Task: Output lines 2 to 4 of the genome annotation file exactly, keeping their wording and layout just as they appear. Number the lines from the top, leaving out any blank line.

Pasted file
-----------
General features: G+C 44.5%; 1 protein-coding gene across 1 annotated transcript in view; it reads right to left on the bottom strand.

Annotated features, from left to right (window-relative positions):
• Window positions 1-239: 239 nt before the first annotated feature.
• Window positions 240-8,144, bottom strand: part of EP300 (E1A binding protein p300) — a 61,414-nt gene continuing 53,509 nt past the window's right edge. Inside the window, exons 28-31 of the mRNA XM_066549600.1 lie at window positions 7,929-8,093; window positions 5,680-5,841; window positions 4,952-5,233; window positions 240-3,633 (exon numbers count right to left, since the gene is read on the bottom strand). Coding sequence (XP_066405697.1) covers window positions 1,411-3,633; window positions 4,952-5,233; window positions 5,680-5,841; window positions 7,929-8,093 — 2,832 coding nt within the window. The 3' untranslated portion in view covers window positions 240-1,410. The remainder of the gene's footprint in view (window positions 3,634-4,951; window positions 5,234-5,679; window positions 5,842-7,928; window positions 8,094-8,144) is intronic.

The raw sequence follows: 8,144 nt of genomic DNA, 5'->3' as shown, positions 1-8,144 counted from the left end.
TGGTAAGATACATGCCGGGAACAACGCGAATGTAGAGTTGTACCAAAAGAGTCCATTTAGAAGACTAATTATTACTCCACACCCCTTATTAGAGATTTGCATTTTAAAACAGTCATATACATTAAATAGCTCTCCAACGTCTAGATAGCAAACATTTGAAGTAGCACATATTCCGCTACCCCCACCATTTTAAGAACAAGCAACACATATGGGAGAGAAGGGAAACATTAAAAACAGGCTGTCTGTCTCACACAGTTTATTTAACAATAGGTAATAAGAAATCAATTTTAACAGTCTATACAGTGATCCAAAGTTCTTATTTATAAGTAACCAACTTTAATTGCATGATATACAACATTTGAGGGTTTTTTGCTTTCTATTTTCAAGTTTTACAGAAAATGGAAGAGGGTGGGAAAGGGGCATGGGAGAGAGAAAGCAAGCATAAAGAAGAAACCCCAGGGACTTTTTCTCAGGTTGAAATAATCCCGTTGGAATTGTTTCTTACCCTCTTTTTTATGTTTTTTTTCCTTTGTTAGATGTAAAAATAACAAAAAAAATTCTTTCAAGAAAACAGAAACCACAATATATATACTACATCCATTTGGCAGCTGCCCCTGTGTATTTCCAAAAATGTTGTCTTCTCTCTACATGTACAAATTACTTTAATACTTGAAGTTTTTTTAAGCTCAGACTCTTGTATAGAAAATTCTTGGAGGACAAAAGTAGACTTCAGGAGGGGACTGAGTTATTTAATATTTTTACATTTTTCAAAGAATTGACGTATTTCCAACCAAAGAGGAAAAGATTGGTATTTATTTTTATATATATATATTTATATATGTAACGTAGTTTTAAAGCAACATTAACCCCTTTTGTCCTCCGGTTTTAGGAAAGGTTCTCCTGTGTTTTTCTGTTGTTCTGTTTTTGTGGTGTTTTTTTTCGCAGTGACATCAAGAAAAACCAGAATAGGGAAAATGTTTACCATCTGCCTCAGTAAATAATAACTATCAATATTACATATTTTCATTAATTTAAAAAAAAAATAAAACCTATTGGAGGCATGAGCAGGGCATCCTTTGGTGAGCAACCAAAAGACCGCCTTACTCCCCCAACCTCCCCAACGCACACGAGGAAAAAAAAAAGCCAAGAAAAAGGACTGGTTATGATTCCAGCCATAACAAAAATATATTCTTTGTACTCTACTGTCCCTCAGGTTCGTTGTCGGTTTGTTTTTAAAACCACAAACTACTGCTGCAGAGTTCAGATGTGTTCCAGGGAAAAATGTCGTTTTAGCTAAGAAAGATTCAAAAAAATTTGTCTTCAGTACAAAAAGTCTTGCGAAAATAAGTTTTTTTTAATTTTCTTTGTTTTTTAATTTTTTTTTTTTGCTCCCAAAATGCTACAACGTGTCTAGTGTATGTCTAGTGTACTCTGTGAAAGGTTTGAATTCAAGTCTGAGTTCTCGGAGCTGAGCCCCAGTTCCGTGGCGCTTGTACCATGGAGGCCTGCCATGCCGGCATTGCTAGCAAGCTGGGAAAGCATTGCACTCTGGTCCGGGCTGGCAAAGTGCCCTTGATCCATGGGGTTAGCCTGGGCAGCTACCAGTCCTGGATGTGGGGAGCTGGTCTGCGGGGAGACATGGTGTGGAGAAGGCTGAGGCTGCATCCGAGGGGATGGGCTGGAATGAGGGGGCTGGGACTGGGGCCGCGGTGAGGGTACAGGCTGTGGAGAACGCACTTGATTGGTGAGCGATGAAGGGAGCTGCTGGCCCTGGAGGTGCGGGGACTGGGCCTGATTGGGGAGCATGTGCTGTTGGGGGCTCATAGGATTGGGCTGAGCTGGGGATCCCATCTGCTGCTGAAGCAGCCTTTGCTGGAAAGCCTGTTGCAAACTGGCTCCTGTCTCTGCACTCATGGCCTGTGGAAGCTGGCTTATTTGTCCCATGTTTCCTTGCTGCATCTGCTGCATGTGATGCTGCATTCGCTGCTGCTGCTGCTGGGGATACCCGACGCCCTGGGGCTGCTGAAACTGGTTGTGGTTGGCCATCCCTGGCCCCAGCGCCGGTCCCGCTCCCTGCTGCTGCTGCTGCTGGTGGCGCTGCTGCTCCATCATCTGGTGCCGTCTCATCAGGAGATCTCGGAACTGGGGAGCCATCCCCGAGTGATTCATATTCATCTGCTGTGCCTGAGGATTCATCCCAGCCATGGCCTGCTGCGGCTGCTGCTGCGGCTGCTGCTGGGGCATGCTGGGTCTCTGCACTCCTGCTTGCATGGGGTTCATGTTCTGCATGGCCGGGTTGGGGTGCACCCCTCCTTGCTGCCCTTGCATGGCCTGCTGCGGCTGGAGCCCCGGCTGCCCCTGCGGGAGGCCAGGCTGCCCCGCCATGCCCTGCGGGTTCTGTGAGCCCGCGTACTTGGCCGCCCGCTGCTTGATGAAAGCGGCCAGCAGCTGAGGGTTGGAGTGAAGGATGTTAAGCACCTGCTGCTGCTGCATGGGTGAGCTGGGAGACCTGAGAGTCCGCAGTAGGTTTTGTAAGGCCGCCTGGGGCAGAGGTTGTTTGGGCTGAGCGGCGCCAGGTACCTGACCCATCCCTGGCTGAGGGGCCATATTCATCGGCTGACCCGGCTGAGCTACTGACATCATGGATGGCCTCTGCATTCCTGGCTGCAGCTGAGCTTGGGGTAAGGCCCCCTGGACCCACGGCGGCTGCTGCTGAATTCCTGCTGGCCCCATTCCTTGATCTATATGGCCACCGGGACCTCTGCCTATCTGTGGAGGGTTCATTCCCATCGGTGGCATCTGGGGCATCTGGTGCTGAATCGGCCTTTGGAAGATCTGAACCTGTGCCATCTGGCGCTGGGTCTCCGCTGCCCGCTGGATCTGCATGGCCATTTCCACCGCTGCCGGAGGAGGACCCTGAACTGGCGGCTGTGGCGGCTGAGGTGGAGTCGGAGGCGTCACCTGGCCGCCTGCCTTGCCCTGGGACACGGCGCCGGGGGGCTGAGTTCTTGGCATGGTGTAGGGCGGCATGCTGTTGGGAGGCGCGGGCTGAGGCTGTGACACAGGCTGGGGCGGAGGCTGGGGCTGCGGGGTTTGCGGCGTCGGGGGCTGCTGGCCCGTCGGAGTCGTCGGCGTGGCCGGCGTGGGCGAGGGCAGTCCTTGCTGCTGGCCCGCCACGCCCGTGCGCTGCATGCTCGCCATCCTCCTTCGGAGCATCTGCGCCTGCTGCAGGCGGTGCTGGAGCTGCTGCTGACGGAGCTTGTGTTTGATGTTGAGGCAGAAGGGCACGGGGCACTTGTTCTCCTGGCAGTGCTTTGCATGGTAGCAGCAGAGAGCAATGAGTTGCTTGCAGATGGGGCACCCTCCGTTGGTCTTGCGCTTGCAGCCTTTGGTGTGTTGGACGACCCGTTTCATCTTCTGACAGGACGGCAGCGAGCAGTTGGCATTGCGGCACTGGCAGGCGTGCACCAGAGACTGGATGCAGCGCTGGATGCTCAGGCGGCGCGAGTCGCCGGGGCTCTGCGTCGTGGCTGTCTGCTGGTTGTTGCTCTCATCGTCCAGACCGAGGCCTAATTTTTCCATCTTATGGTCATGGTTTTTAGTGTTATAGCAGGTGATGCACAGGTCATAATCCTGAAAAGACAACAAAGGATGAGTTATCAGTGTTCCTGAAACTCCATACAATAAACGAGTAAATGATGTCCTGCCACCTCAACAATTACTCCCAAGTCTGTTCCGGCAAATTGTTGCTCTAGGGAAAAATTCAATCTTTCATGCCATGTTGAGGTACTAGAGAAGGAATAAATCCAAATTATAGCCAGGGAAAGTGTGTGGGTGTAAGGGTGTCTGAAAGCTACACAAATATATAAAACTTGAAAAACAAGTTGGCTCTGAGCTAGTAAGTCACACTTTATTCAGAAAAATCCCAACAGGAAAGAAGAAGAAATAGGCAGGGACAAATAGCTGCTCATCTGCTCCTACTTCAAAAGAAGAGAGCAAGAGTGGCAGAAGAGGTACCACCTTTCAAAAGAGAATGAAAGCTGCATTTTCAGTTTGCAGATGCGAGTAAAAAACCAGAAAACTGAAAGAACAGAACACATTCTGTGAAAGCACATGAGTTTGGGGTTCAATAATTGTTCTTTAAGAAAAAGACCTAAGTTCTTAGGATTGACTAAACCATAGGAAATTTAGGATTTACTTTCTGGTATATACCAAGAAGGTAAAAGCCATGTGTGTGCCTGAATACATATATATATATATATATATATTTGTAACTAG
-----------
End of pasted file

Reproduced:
Annotated features, from left to right (window-relative positions):
• Window positions 1-239: 239 nt before the first annotated feature.
• Window positions 240-8,144, bottom strand: part of EP300 (E1A binding protein p300) — a 61,414-nt gene continuing 53,509 nt past the window's right edge. Inside the window, exons 28-31 of the mRNA XM_066549600.1 lie at window positions 7,929-8,093; window positions 5,680-5,841; window positions 4,952-5,233; window positions 240-3,633 (exon numbers count right to left, since the gene is read on the bottom strand). Coding sequence (XP_066405697.1) covers window positions 1,411-3,633; window positions 4,952-5,233; window positions 5,680-5,841; window positions 7,929-8,093 — 2,832 coding nt within the window. The 3' untranslated portion in view covers window positions 240-1,410. The remainder of the gene's footprint in view (window positions 3,634-4,951; window positions 5,234-5,679; window positions 5,842-7,928; window positions 8,094-8,144) is intronic.